Other improvements include the face detection system, which can now detect up to 10 faces in the frame, including profile views and faces that are upside down, which is sure to be popular with Australians. The improved red-eye correction feature also uses the face detection system to ensure that it’s correcting eyes, and not red lipstick or jewellery. There is also a “portrait enhancer” feature which smoothes out skin wrinkles and blemishes, but the results look a little artificial. There are several features in playback mode too, including red-eye removal, cropping, rotation and copying.


The sensor-shift image stabilisation is an advantage even on a camera with such a limited zoom range, but I have to say it isn’t as good as some other IS systems I’ve tried. I found camera shake blurring on shots taken at the wide angle end of the zoom range (equivalent to 35mm) at shutter speeds as high as 1/50th of a second, which is surprising.

The overall performance of the f60fd is, surprisingly, actually slightly slower than the camera which it replaces. It takes just over three seconds to start up, although it takes les than two seconds to shut down again. The outstanding feature in this area is the autofocus system, which really is exceptionally fast. It focuses very quickly in all lighting conditions, and has easily the fastest low-light focusing of any recent compact camera that I’ve seen. It will focus in complete darkness thanks to a bright AF assist lamp, so it’s a good choice for those nightclub photos. However despite this ultra-fast autofocus its single shot-to-shot time of approximately 2.8 seconds is slightly slower than the F50fd. Oddly the long-period continuous mode is actually even slower than this, with a shot-to-shot time of approximately 2.9 seconds. The F60fd has a variety of continuous mode options, including 12-shot burst in 3MP mode, or three-shot burst at full resolution.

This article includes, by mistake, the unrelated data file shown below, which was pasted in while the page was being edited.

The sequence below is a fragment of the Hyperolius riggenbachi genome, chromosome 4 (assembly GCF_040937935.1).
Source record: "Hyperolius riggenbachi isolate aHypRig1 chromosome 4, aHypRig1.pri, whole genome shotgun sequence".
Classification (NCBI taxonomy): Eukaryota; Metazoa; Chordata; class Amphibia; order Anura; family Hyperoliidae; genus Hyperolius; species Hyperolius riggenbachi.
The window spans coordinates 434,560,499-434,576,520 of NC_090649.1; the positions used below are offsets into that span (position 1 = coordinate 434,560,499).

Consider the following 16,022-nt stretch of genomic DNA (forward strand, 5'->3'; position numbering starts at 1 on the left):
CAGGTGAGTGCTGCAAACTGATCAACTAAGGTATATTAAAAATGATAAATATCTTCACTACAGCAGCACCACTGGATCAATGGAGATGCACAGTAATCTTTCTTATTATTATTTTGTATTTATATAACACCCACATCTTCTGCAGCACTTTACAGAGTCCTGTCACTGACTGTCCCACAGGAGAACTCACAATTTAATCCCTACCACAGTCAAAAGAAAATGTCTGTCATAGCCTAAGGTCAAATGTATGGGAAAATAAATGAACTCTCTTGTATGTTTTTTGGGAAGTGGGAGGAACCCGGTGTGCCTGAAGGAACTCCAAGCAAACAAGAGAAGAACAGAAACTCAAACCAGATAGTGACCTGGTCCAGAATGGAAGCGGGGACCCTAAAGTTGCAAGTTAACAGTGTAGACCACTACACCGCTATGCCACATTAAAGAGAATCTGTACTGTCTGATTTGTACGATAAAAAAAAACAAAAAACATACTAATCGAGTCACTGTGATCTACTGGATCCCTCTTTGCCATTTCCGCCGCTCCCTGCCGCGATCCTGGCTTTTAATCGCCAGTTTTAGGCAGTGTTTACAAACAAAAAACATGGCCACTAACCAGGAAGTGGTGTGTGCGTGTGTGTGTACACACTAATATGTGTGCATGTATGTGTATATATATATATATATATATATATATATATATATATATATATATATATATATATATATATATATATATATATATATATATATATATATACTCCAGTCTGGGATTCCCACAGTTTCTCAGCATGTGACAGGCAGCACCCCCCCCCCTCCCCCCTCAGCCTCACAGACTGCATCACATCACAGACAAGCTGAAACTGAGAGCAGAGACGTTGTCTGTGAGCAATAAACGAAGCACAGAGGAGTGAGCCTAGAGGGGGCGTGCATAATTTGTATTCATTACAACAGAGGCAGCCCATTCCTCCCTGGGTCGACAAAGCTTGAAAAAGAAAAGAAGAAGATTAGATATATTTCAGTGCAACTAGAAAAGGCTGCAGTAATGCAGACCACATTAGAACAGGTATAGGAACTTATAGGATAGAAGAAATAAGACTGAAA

In terms of image quality there really isn’t any significant improvement over the F50fd that I could see. The overall level of detail is very good, and the average file size of around 4.3MB means there’s not too much compression to worry about. Colour depth is generally good, although the “Chrome” high saturation mode is a bit intense for my liking. The lens too is quite good, producing excellent centre sharpness. There is a little corner blurring and some very obvious chromatic aberration, but not too much barrel distortion. As has often been the case with Fuji’s SuperCCD HR sensor, lack of dynamic range is a problem, with very dark shadows and burned out highlights in high-contrast shots.


Unfortunately the F60fd still hasn’t regained the excellent high-ISO noise performance of some of its forerunners, and the results look very much like those from the F50fd. Image quality is good at 100 and 200 ISO, but noise starts to become a problem at 400 ISO and just gets worse from there onward, in other words exactly like every other 12MP compact on the market. The restricted resolution 3200 and 6400 ISO modes are of especially low quality.


”’Verdict”’

The F60fd is a well made, attractive-looking camera with excellent handling. It has some useful features including semi-manual exposure, but the limited zoom range is a bit restrictive compared to its main competition. It has phenomenal low-light focusing ability, but unfortunately it doesn’t have the high-ISO image quality to match. It’s fairly good value at £150, but there are significantly better compacts available for not much more.